People are surprised when they see Palin's reported "support" rating, and then anyone from Alaska who speaks out. Some of them will be actual supporters, come hell or high water. For some of them, it is the novelty factor, a "hot" female governor who is getting all this attention (she got national attention before this, and Alaskan's took note - Vogue magazine, the Craig Ferguson show.) For some, they approve of her governing the state, but NOT as VP.

I still can't believe I haven't heard much about WHY she had such a high approval rating right off the bat! Everyone knew coming in she was following the unseating of an incredibly unpopular governor. Gov. Murkowski had the worst rating of any governor in the country. All she had to do for the first year was not be Murkowski - her approval rating was literally in the 90's before she had done anything at all.

And for Alaskans, everything is about oil. She made big hay about getting that "pipeline for Alaska"... that will be made by Canada. And, oh yeah, might not be built despite the hundreds of millions she's giving them. But people now associate her with oil. Even democrats run on a "drill now" platform, if they want to consider getting votes.

And by the way, she gave each and every Alaskan $1200 a few weeks ago. You think that doesn't inspire "approval?"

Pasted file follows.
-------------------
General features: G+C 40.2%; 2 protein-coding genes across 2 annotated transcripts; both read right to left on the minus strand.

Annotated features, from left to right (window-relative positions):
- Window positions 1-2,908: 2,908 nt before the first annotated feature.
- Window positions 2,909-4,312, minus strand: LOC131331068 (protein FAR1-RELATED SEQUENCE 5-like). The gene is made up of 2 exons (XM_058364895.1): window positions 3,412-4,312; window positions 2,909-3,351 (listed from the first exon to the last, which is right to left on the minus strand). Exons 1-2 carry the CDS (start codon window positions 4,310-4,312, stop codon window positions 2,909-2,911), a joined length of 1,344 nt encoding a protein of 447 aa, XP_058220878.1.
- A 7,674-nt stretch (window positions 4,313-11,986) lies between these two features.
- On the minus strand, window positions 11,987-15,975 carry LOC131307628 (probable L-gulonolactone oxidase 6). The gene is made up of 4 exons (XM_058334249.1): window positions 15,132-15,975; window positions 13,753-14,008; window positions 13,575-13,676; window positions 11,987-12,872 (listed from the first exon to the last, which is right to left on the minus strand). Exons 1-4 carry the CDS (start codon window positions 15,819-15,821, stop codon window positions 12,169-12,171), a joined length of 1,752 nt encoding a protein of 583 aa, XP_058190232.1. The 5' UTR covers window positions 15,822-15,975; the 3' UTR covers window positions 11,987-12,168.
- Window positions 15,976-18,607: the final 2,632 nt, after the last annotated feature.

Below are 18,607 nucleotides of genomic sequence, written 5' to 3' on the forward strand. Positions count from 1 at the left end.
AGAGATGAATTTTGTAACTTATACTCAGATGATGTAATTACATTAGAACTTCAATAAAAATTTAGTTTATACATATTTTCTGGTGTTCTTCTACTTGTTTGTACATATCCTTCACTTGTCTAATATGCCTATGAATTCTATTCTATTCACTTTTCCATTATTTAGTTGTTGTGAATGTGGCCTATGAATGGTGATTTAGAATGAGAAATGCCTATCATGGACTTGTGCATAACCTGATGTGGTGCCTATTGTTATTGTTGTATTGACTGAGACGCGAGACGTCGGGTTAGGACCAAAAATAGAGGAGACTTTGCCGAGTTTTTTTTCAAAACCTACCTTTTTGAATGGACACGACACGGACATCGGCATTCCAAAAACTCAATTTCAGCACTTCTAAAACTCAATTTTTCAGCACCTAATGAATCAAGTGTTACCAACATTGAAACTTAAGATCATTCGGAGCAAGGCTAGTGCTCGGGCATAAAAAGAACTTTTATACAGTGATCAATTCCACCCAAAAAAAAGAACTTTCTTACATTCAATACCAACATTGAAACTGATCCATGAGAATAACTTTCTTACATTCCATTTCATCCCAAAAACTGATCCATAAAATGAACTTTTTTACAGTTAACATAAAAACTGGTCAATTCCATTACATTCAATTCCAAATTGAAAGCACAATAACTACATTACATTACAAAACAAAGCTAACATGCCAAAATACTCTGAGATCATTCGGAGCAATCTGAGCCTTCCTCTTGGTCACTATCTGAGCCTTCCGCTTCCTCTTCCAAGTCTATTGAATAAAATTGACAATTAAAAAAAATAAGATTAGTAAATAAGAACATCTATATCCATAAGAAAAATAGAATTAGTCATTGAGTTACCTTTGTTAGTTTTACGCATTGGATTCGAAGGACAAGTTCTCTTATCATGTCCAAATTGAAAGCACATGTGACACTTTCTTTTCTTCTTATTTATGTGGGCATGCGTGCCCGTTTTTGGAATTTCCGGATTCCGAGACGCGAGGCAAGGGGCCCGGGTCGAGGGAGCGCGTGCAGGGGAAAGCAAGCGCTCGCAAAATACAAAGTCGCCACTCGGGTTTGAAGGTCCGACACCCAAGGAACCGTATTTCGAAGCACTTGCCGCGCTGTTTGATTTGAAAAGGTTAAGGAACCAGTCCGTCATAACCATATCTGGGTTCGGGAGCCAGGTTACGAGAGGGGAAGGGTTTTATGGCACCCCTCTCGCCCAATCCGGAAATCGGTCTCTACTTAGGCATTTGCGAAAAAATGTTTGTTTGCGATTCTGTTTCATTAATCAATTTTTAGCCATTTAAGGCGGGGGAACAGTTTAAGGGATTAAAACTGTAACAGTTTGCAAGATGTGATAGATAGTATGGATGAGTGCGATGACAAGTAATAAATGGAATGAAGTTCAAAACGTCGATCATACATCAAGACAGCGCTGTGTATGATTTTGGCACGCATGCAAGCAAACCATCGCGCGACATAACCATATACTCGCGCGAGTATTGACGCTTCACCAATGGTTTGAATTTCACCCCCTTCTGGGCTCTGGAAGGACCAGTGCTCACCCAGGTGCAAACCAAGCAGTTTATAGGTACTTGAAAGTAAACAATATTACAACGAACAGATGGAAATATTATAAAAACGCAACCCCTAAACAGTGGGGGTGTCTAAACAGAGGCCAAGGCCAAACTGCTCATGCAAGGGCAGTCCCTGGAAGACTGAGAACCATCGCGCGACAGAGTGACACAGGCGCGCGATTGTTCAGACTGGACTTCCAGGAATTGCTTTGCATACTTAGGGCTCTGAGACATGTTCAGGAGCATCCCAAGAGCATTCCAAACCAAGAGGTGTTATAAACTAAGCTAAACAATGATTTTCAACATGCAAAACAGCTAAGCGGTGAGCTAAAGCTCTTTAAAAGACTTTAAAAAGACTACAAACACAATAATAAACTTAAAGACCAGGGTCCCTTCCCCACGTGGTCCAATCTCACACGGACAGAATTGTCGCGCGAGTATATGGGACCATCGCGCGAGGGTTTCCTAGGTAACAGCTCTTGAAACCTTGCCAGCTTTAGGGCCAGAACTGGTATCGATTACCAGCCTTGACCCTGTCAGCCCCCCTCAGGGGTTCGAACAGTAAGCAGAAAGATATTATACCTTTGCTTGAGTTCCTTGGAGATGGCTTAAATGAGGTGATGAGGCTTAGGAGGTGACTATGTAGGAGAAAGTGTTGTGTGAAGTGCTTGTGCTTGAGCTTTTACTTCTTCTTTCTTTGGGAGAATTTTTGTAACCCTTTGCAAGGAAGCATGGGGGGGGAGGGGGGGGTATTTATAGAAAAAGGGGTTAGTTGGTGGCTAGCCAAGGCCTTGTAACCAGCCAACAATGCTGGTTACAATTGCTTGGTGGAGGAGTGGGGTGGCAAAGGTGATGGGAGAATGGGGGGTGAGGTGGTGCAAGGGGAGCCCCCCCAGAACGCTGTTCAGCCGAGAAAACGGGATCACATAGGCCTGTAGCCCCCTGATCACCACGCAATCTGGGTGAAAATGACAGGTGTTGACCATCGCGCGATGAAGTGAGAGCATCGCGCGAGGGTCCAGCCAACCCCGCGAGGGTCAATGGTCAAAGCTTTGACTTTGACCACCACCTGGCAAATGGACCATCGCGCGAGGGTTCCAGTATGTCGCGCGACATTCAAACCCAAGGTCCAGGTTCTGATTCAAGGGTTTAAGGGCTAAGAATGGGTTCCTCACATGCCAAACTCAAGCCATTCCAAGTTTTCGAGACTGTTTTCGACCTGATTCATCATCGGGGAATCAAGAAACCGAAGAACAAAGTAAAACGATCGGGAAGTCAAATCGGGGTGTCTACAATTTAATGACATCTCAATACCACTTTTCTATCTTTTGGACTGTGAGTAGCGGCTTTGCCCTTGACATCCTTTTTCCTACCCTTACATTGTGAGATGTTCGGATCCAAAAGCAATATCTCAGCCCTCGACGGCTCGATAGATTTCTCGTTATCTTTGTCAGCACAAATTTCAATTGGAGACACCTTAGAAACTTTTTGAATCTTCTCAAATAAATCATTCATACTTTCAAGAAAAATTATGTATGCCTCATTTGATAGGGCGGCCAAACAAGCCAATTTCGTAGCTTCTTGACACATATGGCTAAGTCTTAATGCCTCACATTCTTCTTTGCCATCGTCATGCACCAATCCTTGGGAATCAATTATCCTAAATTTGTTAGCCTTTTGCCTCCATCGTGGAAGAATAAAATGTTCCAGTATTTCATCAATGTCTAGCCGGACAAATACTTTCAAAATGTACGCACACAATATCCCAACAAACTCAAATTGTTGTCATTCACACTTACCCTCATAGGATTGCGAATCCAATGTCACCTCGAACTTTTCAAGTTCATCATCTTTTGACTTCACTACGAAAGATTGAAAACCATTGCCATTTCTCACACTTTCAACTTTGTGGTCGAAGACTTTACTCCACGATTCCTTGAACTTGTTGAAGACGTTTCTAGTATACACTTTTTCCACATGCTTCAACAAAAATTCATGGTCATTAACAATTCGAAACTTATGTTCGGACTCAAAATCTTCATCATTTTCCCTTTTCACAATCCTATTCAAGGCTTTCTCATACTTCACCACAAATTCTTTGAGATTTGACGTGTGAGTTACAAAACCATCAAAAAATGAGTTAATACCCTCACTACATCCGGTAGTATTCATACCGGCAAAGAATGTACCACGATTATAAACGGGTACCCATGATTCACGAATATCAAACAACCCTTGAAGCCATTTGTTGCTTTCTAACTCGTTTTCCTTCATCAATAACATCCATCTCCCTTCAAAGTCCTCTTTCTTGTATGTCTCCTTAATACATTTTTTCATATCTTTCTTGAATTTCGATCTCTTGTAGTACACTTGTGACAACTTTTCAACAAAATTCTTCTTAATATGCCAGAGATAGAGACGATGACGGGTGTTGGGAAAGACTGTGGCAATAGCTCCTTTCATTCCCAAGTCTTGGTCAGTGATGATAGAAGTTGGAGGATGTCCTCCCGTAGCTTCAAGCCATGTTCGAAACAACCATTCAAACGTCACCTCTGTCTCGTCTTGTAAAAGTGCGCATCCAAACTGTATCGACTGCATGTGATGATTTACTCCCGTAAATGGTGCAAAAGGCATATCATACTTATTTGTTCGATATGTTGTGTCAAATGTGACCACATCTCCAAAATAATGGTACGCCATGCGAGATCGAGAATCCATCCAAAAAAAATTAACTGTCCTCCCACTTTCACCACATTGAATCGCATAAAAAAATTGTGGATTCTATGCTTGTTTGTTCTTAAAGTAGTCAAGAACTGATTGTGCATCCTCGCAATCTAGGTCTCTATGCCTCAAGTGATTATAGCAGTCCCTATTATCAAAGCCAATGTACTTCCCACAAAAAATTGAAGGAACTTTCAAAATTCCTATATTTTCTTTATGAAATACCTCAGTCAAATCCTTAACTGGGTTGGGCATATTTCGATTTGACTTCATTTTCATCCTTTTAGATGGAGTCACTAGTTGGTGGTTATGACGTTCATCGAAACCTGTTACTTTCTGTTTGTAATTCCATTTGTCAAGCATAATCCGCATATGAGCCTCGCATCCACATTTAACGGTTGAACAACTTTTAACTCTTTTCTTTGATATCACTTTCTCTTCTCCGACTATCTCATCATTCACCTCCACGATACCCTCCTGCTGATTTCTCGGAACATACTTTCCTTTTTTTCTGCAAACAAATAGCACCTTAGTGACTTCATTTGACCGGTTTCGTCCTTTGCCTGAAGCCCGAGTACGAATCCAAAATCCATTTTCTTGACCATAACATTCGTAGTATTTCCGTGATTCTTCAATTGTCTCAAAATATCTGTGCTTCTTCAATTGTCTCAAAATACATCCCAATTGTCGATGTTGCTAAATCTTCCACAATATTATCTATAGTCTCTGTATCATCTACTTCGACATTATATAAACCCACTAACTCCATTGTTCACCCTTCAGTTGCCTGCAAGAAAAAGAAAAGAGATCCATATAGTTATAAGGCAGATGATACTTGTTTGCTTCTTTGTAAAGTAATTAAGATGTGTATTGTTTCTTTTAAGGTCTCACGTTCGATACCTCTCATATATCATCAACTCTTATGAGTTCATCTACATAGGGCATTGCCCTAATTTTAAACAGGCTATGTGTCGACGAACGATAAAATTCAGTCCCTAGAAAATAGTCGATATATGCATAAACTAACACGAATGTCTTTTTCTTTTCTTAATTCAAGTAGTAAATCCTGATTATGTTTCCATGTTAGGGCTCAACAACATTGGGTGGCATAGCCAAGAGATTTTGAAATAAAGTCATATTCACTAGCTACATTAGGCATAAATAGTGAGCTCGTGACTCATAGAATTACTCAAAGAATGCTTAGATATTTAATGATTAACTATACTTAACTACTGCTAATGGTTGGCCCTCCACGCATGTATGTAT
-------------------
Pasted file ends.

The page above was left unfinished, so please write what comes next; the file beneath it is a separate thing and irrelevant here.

When it comes down to it, Gov. Palin hasn't made a difference in any of the real issues of the state, and her stand on sexual abuse is turning back the clock. We can't afford to go back - we've been the bottom rung state in this area for nearly half of our existence as a state. We may be number one for wealth, but the poverty of solutions for the worst problems is becoming more and more apparent.

4 comments:

RS said...

Women Want Safety, not Biden's Abuse of Power

Senator Joe Biden proudly proclaims that he was beaten with impunity by his sister as a youth. This is the same sister that raised his two sons after his wife and daughter were killed in an auto accident.

Biden has often claimed that the Violence against Women Act is the greatest achievement of his career. Yet he fails to recognize the role women play as perpetrators of domestic violence. Hundreds of studies show that women commit acts of domestic violence as often as, or more often than men. Many studies also show that lesbian women physically attack their intimate partners at least as often as heterosexual men.

As a result of Biden's Violence against Women Act, the federal government pays states to create laws effectively requiring that men be removed from their homes and families without even an allegation of violence, with no legitimate standards of evidence, when a woman makes a claim that she is afraid.

Elaine Epstein, president of the Massachusetts Bar Association (1999), has said "the facts have become irrelevant... restraining orders are granted to virtually all who apply. Regarding divorce cases, she states "allegations of abuse are now used for tactical advantage". According to Epstein, who is also a former president of the Massachusetts Women’s Bar Association, restraining orders are doled out "like candy" and "in virtually all cases, no notice, meaningful hearing, or impartial weighing of evidence is to be had."

State restraining order laws are starting to fall because they're unconstitutional. The federal law behind them, written by Joe Biden, is likely to fall as well, not because it isn’t popular, but because it is clearly unconstitutional.